The only thing that could possibly rival country music for its domination of the market in manufactured sadness and nostalgia is, well, a Disney movie.
So I guess it makes sense that the Mouse House and country music would team up now and again to prey on our emotions and leave a trail of our glistening tears in their wake. Two recent Disney-country collaborations appear on a new album of Disney classics reinterpreted by popular contemporary singers.
Called We Love Country, the collection includes two country songs. The first is “Let It Go,” performed as a duet between Lucy Hale and the Rascal Flatts. Since Frozen is still fairly new
and overrated, I didn’t respond strongly to that one. The second country song is Kacey Musgraves’s cover of “A Spoonful of Sugar” — a tune I strongly associate with my childhood. My mom and I watched Mary Poppins, like, daily, and I would stand on the staircase with an open umbrella and pretend I was flying. Musgraves keeps it bouncy and light, but like vinegar and baking soda the steel guitar and my memories of that singing nanny are a mixture that yield a predictable response. I sobbed.
I started this post intending to share my ten favorite Disney-country collaborations. But since I’m running short on Kleenex, I’ll just focus on the top five. They’re ranked in order of the least to most likely to leave me in a puddle.
5. “Will the Sun Ever Shine Again” (2004)
Disney’s cow movie, Home on the Range, is a disaster except for this heart-wrenching ballad by country rocker Bonnie Raitt. For many people (myself included), feeling nostalgic often involves longing for home and brighter days. But how does one go on when there’s no way of knowing if the sun will shine again? The song is good and sad enough it almost makes me feel sympathy for that ditzy, selfish bovine with the voice of Roseanne.
4. The Robin Hood (1973) soundtrack
I’m not sure how the Disney execs came up with the idea of hiring Roger Miller to write the songs for their movie about a medieval English thief. Probably, they wanted him to bring the same zany fun to the film that he had brought to songs like “Dang Me” and “King of the Road” in the mid ’60s. In fact, with the songs “Oo De Lally” and “Not in Nottingham” he gave the movie a soul and an emotional punch. “Oo De Lally” is as much an introduction to the characters of Robin Hood and Little John as it is a testament to their friendship.
3. “On the Front Porch” (1963)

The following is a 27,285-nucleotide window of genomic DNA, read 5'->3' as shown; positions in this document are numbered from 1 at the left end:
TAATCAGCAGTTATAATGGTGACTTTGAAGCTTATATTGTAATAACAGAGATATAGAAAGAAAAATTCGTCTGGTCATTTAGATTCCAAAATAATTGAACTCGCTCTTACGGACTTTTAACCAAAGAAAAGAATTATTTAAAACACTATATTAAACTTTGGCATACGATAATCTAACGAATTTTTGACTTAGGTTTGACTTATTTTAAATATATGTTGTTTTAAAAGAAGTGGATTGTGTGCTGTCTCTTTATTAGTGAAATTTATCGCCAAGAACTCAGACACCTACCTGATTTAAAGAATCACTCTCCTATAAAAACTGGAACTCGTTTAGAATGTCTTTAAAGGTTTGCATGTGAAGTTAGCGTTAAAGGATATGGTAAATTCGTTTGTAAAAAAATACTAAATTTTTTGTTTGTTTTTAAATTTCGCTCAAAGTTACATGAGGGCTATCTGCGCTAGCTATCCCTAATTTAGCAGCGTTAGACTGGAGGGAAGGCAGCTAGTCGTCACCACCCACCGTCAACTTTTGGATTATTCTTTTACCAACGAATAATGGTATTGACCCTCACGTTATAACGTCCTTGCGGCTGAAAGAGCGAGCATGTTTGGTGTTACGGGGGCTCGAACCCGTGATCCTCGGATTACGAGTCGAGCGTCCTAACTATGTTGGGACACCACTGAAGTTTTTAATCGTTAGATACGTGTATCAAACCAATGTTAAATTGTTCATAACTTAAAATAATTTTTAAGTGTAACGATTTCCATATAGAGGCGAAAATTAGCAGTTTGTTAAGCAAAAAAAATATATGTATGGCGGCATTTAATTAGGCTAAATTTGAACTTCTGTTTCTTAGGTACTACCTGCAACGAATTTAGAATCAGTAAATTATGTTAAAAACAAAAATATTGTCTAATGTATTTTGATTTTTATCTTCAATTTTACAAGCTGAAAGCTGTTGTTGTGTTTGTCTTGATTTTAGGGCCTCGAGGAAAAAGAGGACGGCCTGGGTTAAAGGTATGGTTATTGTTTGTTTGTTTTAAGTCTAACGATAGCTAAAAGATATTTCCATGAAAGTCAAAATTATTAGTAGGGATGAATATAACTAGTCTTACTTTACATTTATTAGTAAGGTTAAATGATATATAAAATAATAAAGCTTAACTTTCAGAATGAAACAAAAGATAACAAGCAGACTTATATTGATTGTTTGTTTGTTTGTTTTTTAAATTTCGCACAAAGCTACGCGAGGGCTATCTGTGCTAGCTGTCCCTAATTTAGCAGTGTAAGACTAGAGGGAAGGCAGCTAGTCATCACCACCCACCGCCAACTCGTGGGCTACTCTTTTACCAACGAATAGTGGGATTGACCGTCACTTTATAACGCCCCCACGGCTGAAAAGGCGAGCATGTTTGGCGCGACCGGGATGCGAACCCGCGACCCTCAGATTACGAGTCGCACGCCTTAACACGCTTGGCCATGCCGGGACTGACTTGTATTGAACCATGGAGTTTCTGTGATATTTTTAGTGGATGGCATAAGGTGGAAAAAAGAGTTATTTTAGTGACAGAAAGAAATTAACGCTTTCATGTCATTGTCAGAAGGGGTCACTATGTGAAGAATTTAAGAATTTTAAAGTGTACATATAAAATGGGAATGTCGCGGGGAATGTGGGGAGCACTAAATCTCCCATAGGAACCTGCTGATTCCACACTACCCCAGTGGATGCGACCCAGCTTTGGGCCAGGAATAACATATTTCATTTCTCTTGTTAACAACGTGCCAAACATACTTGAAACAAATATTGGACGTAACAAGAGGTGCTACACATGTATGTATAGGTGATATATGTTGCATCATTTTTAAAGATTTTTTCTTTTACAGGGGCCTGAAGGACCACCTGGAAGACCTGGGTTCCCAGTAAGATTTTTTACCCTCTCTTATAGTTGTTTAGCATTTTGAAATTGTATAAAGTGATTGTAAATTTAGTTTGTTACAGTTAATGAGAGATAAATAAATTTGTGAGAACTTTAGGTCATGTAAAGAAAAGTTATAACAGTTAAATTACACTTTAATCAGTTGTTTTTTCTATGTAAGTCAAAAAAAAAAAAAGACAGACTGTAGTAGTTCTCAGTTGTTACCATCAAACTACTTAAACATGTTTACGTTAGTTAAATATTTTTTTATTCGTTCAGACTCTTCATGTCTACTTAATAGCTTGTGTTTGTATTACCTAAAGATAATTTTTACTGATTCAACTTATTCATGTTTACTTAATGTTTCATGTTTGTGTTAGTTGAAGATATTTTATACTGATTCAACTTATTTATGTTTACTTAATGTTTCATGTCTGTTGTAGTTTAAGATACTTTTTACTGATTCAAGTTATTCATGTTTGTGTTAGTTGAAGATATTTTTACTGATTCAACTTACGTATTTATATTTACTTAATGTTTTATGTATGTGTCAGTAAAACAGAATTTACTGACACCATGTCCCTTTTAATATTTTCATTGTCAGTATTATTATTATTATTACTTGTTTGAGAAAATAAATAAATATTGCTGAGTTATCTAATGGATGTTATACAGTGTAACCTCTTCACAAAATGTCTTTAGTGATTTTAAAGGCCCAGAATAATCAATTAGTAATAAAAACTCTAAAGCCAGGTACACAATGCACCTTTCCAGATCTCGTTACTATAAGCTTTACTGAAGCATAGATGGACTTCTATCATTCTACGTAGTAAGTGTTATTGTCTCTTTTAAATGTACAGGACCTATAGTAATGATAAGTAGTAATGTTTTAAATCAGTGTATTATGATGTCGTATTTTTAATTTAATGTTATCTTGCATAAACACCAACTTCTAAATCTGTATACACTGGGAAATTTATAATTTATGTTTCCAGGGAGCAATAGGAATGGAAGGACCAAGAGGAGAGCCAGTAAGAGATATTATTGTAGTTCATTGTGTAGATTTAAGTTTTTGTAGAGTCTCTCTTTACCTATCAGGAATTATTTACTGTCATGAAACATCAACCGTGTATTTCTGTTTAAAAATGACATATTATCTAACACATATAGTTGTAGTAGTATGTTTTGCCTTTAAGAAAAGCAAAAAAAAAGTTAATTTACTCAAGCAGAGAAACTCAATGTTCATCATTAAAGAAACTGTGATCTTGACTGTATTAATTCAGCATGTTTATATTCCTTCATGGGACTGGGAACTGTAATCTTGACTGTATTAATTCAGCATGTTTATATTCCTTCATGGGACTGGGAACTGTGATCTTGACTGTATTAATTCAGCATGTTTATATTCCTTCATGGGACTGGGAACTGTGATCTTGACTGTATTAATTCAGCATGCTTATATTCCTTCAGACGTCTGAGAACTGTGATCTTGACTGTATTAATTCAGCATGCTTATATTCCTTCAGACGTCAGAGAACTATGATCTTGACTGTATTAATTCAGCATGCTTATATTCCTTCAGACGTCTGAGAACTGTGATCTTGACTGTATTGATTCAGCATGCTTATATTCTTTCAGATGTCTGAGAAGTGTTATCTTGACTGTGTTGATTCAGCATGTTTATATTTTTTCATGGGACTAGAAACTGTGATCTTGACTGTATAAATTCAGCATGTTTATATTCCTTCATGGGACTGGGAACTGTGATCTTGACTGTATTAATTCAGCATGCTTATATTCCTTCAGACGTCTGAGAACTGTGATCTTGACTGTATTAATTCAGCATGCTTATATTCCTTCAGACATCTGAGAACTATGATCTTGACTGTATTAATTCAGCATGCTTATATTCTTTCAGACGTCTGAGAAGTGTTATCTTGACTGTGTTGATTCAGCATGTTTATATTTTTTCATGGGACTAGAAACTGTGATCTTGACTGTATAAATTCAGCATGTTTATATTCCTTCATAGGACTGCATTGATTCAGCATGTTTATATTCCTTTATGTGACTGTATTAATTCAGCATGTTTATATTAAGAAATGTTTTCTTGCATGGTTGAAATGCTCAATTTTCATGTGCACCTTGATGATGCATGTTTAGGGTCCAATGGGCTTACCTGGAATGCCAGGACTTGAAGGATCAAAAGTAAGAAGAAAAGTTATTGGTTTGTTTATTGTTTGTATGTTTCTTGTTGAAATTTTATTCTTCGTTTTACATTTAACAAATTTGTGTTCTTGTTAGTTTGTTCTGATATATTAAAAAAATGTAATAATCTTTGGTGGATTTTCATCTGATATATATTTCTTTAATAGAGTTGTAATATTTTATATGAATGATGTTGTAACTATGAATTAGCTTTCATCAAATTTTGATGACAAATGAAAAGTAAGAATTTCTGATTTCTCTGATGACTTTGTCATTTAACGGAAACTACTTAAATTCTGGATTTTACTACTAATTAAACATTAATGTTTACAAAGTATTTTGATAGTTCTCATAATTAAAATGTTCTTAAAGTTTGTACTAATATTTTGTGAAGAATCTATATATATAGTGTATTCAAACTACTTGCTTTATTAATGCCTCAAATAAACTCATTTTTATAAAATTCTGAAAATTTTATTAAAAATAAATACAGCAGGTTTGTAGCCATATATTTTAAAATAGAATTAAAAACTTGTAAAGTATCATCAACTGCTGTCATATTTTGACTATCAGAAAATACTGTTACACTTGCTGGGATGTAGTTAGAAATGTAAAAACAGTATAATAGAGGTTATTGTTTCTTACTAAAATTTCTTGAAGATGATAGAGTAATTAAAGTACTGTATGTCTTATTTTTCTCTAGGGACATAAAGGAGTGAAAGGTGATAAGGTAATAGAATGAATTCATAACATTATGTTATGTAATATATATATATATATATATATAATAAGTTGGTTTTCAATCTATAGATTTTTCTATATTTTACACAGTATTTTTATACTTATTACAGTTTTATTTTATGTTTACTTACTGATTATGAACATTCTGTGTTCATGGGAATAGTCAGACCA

If nostalgia had a voice it would sound like Burl Ives. Though he was a celebrated folk/country singer and an Oscar-winning actor, he is best known for voicing the character of Sam the Snowman on the classic Rudolph the Red-Nosed Reindeer TV special. In Disney’s Summer Magic, he plays a wise country bumpkin, and in one of the film’s best moments he gathers the other characters together to sing along on this ode to family, friends, and the simpler days gone by.
The song was written by Richard and Robert Sherman, who composed the songs for lots of the movies I obsessed over as a kid, including The Sword in the Stone (1963), Mary Poppins (1964), The Jungle Book (1967), Bedknobs and Broomsticks (1971), and The Many Adventures of Winnie the Pooh (1977).
2. You’ve Got a Friend in Me (1995)
Pretty much the whole point of Toy Story is to bring the tears of nostalgia into its viewer’s eyes. Do you feel guilty even considering trashing a stuffed animal you haven’t touched in ten years? Blame director John Lasseter. “Woody’s Round-Up,” performed by Riders in the Sky, appears in Toy Story 2 and is the franchise’s most traditional country song, but the tune that brings these movies’ fans to tears is “You’ve Got a Friend in Me.” At the end of the first film, the song is performed as a duet between Randy Newman and alt.country singer Lyle Lovett. Like Woody and Buzz, they’re an odd but perfect combination.
1. “Baby Mine” (1996)
This song from Dumbo is one of Disney’s most enduring classics. In 1996, Allison Krauss covered it for the album The Best of Country Sing the Best of Disney, and though the single floundered on the charts it netted her a Grammy nomination.
Like Mary Poppins and Toy Story, Dumbo isn’t just a movie I watched as a child — it’s a movie about the experience of being a child. How better to remind viewers how it felt to be both scared and comforted as a child than through a lullaby? Krauss’s version adds a bridge and a modern sound, and though the original brings me tears, it’s the cover that makes me melt. I sing the song pretty regularly to my own son at bedtime, which means my emotional attachment — not to mention the puddles of tears — will only grow in the years to come
Nostalgia is a difficult topic to discuss with other people because we all have such different experiences. Do Disney movies give you the same feels that country music does? What Disney-country collaborations that I’ve left off the list do you remember and love? Share in the comments!